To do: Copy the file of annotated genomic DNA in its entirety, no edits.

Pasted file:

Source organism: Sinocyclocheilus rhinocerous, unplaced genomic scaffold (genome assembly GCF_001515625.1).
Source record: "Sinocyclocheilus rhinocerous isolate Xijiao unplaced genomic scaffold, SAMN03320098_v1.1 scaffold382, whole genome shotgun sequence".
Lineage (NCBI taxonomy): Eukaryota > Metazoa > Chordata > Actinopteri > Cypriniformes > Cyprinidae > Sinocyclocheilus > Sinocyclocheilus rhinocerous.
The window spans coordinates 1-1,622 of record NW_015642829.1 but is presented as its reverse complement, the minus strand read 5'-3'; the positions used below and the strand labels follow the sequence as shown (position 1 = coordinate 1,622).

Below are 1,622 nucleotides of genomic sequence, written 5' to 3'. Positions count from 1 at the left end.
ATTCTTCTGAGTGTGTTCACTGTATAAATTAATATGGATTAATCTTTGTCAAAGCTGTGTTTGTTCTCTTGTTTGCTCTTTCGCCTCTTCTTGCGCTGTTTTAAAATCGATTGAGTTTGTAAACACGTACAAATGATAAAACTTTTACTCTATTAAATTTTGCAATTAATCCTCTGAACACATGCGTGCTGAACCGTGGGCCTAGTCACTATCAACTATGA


Source organism: Sinocyclocheilus rhinocerous, unplaced genomic scaffold (genome assembly GCF_001515625.1).
Source record: "Sinocyclocheilus rhinocerous isolate Xijiao unplaced genomic scaffold, SAMN03320098_v1.1 scaffold382, whole genome shotgun sequence".
Lineage (NCBI taxonomy): Eukaryota > Metazoa > Chordata > Actinopteri > Cypriniformes > Cyprinidae > Sinocyclocheilus > Sinocyclocheilus rhinocerous.
The window spans coordinates 1-1,622 of record NW_015642829.1 but is presented as its reverse complement, the minus strand read 5'-3'; the positions used below and the strand labels follow the sequence as shown (position 1 = coordinate 1,622).

Below are 1,622 nucleotides of genomic sequence, written 5' to 3'. Positions count from 1 at the left end.
ATTCTTCTGAGTGTGTTCACTGTATAAATTAATATGGATTAATCTTTGTCAAAGCTGTGTTTGTTCTCTTGTTTGCTCTTTCGCCTCTTCTTGCGCTGTTTTAAAATCGATTGAGTTTGTAAACACGTACAAATGATAAAACTTTTACTCTATTAAATTTTGCAATTAATCCTCTGAACACATGCGTGCTGAACCGTGGGCCTAGTCACTATCAACTATGA